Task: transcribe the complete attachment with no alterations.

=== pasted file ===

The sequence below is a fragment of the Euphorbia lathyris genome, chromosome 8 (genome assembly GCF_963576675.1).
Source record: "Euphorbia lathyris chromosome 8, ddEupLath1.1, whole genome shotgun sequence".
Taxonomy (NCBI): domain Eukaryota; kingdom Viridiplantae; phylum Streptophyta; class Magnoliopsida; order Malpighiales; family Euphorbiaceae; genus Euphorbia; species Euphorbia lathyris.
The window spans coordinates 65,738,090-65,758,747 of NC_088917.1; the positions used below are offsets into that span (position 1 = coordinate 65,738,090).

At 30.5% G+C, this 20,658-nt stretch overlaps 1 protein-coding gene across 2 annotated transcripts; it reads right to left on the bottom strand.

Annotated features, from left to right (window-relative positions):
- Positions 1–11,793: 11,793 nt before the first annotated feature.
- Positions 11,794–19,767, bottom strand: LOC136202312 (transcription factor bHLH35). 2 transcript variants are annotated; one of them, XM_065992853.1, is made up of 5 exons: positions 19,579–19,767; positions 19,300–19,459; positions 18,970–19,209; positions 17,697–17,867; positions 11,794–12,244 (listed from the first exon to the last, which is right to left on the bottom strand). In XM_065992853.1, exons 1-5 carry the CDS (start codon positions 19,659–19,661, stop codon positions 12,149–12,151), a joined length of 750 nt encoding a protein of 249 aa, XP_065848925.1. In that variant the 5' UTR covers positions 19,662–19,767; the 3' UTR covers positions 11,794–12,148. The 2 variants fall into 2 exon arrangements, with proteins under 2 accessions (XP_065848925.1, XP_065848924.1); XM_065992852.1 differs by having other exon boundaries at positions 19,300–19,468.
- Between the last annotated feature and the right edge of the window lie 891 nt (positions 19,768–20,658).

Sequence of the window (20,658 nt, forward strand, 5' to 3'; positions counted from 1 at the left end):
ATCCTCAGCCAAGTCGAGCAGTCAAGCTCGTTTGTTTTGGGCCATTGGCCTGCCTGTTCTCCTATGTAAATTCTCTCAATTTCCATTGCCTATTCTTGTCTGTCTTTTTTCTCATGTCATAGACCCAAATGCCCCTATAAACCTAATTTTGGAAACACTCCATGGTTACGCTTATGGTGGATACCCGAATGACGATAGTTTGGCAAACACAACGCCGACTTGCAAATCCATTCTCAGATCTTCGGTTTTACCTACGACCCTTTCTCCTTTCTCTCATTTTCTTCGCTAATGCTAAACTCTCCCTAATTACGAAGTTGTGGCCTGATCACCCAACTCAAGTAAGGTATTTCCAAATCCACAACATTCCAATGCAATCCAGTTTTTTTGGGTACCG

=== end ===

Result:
The sequence below is a fragment of the Euphorbia lathyris genome, chromosome 8 (genome assembly GCF_963576675.1).
Source record: "Euphorbia lathyris chromosome 8, ddEupLath1.1, whole genome shotgun sequence".
Taxonomy (NCBI): domain Eukaryota; kingdom Viridiplantae; phylum Streptophyta; class Magnoliopsida; order Malpighiales; family Euphorbiaceae; genus Euphorbia; species Euphorbia lathyris.
The window spans coordinates 65,738,090-65,758,747 of NC_088917.1; the positions used below are offsets into that span (position 1 = coordinate 65,738,090).

At 30.5% G+C, this 20,658-nt stretch overlaps 1 protein-coding gene across 2 annotated transcripts; it reads right to left on the bottom strand.

Annotated features, from left to right (window-relative positions):
- Positions 1–11,793: 11,793 nt before the first annotated feature.
- Positions 11,794–19,767, bottom strand: LOC136202312 (transcription factor bHLH35). 2 transcript variants are annotated; one of them, XM_065992853.1, is made up of 5 exons: positions 19,579–19,767; positions 19,300–19,459; positions 18,970–19,209; positions 17,697–17,867; positions 11,794–12,244 (listed from the first exon to the last, which is right to left on the bottom strand). In XM_065992853.1, exons 1-5 carry the CDS (start codon positions 19,659–19,661, stop codon positions 12,149–12,151), a joined length of 750 nt encoding a protein of 249 aa, XP_065848925.1. In that variant the 5' UTR covers positions 19,662–19,767; the 3' UTR covers positions 11,794–12,148. The 2 variants fall into 2 exon arrangements, with proteins under 2 accessions (XP_065848925.1, XP_065848924.1); XM_065992852.1 differs by having other exon boundaries at positions 19,300–19,468.
- Between the last annotated feature and the right edge of the window lie 891 nt (positions 19,768–20,658).

Sequence of the window (20,658 nt, forward strand, 5' to 3'; positions counted from 1 at the left end):
ATCCTCAGCCAAGTCGAGCAGTCAAGCTCGTTTGTTTTGGGCCATTGGCCTGCCTGTTCTCCTATGTAAATTCTCTCAATTTCCATTGCCTATTCTTGTCTGTCTTTTTTCTCATGTCATAGACCCAAATGCCCCTATAAACCTAATTTTGGAAACACTCCATGGTTACGCTTATGGTGGATACCCGAATGACGATAGTTTGGCAAACACAACGCCGACTTGCAAATCCATTCTCAGATCTTCGGTTTTACCTACGACCCTTTCTCCTTTCTCTCATTTTCTTCGCTAATGCTAAACTCTCCCTAATTACGAAGTTGTGGCCTGATCACCCAACTCAAGTAAGGTATTTCCAAATCCACAACATTCCAATGCAATCCAGTTTTTTTGGGTACCG